When President Dwight D. Eisenhower signed legislation in 1956 to create the Interstate highway system, he probably thought he was making it easier for Americans to travel between existing towns and cities. What the general may not have realized was that he was also setting the nation on a course to create new cities, organized around those very same limited-access highways that now crisscross the country.
That indeed is what has happened. Almost a half-century later, new "mega cities," or "megalopolises" (the terms vary), have grown up around key Interstates, turning existing cities and towns into huge regional organisms.
Robert Lang, director of the Metropolitan Institute at Virginia Tech in Alexandria, writes about these new mega cities with his colleague Dawn Dhavale in "Beyond Megalopolis: Exploring
America's New 'Megapolitan' Geography." Lang and Dhavale identify 10 megalopolises--"clustered networks" of existing metropolitan areas that function in some ways as giant cities. The most dense and defined mega region, for instance, is the Northeast, stretching from Boston to Richmond. One is emerging around Phoenix and Tucson while another includes Chicago, Detroit, Pittsburgh and Minneapolis.
Many features define and create a mega region. The flow of goods, services and people--where the branch offices of a company are, where associated businesses and industries locate or emerge--play an important part. But the principal piece of infrastructure is the Interstate. One megalopolis, which stretches from Kansas City down through Oklahoma City, Dallas, Austin and San Antonio, is knit together by I-35. I-85 and I-81 pull together the Charlotte, Atlanta and Raleigh megalopolis.
"The Interstates were not planned to take on this role," Lang says. "The in-between spaces were thought of as just in-between spaces. At that time, the distances between say Seattle and Portland seemed very daunting, and the cities as very discreet." The idea that development could occur all along I-5, which links the Pacific Northwest cities, was simply not thought of.
Interstates create places differently than their 19th-century counterpart--railroads--did. Interstates have exits every few miles, which means in the long run you will get houses, offices and shopping centers every few miles. Over time, these rivers of concrete take on personalities. There are songs written about driving along I-95, which has more than 64 million people living within 50 miles of it. In a recent talk in New York, Lang noted that people in Oklahoma and Texas talk of I-35 as a "family freeway" because they visit relatives and friends along it so often.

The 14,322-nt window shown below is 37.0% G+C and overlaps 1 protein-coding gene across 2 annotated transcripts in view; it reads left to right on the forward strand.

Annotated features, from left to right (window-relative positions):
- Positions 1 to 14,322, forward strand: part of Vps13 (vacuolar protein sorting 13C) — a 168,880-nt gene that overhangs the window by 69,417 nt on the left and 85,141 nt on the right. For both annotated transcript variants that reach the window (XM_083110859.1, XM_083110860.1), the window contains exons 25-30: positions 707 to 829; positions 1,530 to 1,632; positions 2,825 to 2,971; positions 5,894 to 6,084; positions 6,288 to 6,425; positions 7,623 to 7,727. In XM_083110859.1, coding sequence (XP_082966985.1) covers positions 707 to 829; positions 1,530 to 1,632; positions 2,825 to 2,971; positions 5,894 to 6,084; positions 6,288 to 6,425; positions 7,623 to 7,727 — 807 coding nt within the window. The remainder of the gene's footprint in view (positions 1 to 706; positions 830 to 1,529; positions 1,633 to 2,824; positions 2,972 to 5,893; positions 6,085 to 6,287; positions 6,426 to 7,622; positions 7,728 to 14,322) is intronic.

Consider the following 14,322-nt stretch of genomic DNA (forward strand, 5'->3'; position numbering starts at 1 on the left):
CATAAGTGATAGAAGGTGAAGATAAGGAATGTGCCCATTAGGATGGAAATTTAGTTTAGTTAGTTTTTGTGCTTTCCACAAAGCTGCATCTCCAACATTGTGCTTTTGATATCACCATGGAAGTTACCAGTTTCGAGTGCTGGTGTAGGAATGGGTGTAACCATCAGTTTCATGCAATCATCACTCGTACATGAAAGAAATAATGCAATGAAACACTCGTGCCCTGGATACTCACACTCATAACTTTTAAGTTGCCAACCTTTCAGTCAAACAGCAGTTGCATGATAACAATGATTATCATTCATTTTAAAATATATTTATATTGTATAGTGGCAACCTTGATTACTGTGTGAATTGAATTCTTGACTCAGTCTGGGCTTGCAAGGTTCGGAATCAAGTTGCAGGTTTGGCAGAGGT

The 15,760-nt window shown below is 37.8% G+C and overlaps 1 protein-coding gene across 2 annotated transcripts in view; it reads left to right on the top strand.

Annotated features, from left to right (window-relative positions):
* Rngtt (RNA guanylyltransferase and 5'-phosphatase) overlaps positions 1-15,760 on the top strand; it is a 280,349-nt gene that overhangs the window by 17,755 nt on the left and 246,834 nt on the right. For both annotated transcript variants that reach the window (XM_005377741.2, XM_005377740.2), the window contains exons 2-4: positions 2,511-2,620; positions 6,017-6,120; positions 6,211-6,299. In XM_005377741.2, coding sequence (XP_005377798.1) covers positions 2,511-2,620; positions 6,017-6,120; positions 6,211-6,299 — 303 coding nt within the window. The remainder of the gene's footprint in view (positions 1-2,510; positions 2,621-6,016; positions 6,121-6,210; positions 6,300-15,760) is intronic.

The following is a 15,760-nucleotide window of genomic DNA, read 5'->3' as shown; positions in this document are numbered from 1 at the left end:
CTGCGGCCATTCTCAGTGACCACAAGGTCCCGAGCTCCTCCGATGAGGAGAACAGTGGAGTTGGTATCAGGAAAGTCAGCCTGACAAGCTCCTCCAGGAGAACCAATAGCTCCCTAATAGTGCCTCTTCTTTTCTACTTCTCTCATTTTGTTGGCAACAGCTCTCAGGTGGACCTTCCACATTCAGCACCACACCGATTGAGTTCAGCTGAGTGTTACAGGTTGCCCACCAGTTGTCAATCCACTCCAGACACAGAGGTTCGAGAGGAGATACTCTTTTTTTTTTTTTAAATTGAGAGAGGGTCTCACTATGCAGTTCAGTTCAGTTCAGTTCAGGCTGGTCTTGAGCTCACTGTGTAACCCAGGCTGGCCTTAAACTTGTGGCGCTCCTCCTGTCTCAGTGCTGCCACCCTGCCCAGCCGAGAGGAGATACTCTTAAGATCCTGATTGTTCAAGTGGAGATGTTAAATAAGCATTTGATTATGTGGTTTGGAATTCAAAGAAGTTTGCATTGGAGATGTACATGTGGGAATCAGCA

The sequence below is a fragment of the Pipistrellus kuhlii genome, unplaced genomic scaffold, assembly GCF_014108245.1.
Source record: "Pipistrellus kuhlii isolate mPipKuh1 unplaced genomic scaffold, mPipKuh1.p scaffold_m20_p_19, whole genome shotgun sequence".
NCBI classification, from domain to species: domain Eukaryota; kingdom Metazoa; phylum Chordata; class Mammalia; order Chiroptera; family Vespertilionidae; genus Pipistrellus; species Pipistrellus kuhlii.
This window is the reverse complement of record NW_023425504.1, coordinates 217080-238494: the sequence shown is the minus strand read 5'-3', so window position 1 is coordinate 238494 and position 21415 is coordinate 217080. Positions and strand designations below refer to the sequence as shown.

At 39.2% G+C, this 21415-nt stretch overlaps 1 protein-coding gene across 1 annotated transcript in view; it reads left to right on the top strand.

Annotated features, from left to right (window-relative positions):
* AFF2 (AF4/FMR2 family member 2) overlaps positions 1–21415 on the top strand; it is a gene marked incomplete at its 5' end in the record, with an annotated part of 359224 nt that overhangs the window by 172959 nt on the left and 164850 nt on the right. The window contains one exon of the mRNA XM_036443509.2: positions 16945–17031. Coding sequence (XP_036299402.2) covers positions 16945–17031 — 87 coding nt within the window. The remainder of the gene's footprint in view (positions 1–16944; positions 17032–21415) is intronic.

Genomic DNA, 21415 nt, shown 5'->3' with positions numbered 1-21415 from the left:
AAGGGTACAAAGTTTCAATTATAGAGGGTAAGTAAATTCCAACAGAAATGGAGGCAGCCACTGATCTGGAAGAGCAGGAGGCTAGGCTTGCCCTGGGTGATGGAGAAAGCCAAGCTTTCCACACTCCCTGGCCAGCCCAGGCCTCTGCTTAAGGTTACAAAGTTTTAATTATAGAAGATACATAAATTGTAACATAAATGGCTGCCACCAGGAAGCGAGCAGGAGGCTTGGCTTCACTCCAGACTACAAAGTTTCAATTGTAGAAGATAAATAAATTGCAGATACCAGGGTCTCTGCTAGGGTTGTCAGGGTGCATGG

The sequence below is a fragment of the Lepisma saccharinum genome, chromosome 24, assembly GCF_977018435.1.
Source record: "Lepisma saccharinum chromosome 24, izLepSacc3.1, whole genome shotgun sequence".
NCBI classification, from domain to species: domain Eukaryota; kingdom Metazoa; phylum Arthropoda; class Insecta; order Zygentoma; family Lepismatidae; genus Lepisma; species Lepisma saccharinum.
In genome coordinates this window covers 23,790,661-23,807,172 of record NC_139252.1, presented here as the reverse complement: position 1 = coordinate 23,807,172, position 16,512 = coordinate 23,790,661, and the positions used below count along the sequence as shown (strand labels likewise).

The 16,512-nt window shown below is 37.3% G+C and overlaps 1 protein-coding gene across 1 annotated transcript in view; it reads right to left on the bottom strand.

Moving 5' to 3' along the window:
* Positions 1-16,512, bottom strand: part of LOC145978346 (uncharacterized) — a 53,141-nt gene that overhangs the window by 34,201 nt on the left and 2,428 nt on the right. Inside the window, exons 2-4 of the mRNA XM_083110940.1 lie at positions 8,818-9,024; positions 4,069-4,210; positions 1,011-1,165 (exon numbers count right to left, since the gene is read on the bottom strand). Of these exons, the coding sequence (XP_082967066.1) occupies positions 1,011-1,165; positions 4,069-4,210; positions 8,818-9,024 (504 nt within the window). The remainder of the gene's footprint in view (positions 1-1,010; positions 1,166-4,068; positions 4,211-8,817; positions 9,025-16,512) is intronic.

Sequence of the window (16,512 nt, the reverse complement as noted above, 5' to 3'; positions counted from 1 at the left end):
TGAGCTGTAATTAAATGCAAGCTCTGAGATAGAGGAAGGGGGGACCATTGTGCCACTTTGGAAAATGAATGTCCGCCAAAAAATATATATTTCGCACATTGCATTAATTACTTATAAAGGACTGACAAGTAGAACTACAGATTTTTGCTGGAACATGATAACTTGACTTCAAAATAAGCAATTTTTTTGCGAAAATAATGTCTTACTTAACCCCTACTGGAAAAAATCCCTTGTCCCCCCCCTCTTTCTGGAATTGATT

Recognizing mega regions will change how we see this country. People think of the United States as low density. Yet almost 200 million people live in these 10 mega regions on less than 20 percent of the total land area. The densities of these megalopolises are substantially higher than France and Germany. Over the next 50 years, most of the 100 million or so new Americans expected to be here will probably choose to live and work in these megalopolises.
Suddenly, things like higher-speed train lines in these mega regions don't seem so far fetched. Better train service could be linked to airports, which would multiply the power of these two types of transportation. Or how about specialized "truckways," which would be a high-tech highway just for commercial goods through a mega region. Southern California, whose leaders already recognize their place in a megalopolis, is planning one to cement its role as logistics hub of the country. Over time, such new infrastructure could reshape the megalopolises in ways that reinforce the positives, such as good- paying jobs, and diminish the negatives, such as being stuck in traffic.
The Regional Plan Association in New York City is exploring just such options in a new campaign it is organizing: "America 2050: A National Strategy for Global Competitiveness." (Full disclosure: I am a Senior Fellow at RPA, where I have had a courtside seat to much of this work.) Lang based his megalopolis study in part on previous work done by the RPA and its frequent partner, the Lincoln Institute of Land Policy in Cambridge. RPA's president Robert Yaro is attempting to form a consensus for large scale "spatial planning" within and for these mega regions.
"These are our new competitive units in the global economy," Yaro says. "We've used up the capacity in our existing infrastructure systems, and we need to build more in a focused, thought-out way. Our competitors in Europe and Japan are doing this already."
All this may sound overly ambitious or unlikely, but it fits right in with the American tradition. After all, we created the Interstates.
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